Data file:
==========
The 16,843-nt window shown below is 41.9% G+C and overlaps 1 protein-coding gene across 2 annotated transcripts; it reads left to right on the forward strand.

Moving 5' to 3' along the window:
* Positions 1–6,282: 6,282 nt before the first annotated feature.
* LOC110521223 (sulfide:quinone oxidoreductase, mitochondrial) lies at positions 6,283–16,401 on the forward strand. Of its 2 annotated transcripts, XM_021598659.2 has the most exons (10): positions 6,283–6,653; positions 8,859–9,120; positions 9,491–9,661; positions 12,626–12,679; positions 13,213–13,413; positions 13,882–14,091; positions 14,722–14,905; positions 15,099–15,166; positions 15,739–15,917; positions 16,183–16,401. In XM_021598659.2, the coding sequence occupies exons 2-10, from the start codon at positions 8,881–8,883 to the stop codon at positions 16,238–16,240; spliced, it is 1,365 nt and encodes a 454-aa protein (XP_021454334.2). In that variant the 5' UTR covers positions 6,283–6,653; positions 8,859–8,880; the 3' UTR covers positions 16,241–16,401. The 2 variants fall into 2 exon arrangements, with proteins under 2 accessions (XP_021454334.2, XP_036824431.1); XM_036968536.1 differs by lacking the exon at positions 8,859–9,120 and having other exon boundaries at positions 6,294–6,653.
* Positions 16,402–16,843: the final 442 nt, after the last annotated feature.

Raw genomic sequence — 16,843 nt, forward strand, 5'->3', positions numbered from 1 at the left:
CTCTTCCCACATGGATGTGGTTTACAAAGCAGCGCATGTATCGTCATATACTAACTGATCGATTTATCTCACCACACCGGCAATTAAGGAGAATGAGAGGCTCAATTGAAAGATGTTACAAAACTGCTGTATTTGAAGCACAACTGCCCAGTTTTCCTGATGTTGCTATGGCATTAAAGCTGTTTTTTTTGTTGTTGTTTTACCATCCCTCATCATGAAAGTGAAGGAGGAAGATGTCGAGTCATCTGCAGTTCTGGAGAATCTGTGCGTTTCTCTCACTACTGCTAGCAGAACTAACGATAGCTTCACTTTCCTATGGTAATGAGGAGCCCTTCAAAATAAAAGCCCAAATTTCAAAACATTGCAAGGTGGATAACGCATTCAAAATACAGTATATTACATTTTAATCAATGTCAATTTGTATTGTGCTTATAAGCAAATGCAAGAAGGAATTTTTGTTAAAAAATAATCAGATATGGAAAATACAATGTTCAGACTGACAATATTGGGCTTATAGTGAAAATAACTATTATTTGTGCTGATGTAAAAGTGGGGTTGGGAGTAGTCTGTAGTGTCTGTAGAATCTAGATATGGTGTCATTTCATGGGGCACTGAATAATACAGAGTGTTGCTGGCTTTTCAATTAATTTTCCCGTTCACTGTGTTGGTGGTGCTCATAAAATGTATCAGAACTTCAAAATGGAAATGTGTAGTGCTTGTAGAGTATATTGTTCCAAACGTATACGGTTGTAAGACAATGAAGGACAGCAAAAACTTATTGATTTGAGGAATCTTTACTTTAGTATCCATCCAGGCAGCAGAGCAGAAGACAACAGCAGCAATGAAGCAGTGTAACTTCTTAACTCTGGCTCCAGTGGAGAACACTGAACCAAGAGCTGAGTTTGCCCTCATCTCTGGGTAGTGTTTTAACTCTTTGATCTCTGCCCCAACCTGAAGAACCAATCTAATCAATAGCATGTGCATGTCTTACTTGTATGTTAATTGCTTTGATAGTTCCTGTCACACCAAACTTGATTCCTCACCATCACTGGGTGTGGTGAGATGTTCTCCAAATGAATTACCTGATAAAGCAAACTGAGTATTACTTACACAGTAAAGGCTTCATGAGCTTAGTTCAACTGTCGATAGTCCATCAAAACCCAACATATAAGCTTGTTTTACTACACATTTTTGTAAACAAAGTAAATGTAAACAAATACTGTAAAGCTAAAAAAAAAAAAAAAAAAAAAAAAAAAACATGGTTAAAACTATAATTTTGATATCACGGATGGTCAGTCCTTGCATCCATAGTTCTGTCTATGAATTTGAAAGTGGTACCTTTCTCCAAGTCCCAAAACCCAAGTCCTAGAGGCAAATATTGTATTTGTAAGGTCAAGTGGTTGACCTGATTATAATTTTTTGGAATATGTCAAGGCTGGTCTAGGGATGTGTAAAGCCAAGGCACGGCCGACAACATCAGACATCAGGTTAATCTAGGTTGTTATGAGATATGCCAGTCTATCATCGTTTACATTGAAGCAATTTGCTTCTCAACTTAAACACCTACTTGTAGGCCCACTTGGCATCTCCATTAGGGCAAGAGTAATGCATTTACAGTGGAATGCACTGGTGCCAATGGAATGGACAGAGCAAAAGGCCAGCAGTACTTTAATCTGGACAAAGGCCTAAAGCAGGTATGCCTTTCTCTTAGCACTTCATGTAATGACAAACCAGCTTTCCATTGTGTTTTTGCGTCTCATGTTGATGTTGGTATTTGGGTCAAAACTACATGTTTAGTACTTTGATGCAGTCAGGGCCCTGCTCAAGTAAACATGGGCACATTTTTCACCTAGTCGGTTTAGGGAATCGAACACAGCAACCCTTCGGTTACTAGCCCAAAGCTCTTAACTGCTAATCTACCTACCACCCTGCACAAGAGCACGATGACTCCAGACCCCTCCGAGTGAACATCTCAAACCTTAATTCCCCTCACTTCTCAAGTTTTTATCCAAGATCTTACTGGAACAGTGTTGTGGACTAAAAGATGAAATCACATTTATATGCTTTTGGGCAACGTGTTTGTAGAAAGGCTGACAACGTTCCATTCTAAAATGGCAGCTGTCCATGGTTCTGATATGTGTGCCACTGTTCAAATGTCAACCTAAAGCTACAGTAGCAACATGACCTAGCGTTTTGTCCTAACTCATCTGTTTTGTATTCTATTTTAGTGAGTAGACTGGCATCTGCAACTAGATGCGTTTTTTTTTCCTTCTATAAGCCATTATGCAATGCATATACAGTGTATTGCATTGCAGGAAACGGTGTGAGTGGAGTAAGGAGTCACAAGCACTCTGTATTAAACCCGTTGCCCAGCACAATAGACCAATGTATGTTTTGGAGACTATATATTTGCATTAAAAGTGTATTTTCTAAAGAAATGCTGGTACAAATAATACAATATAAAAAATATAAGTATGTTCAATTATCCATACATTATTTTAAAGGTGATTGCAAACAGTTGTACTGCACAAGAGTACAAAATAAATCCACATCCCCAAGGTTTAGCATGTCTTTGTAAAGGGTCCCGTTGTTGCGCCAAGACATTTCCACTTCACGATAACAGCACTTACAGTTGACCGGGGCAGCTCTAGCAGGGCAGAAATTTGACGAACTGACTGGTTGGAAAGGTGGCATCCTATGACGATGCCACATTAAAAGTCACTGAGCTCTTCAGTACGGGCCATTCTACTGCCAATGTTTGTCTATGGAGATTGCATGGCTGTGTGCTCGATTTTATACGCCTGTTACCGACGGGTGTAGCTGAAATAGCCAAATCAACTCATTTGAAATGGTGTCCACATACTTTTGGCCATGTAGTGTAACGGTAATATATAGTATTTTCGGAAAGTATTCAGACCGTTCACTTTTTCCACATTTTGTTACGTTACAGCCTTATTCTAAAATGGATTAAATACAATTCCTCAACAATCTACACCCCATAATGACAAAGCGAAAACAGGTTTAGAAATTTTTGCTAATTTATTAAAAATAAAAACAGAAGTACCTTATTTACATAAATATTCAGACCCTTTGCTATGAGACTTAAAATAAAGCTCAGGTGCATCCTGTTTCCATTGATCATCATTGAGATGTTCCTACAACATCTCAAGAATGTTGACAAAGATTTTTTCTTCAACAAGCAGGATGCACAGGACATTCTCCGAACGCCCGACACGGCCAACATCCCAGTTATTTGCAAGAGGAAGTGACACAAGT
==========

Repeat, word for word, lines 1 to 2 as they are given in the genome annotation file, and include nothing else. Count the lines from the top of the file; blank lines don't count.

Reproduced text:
The 16,843-nt window shown below is 41.9% G+C and overlaps 1 protein-coding gene across 2 annotated transcripts; it reads left to right on the forward strand.

Moving 5' to 3' along the window: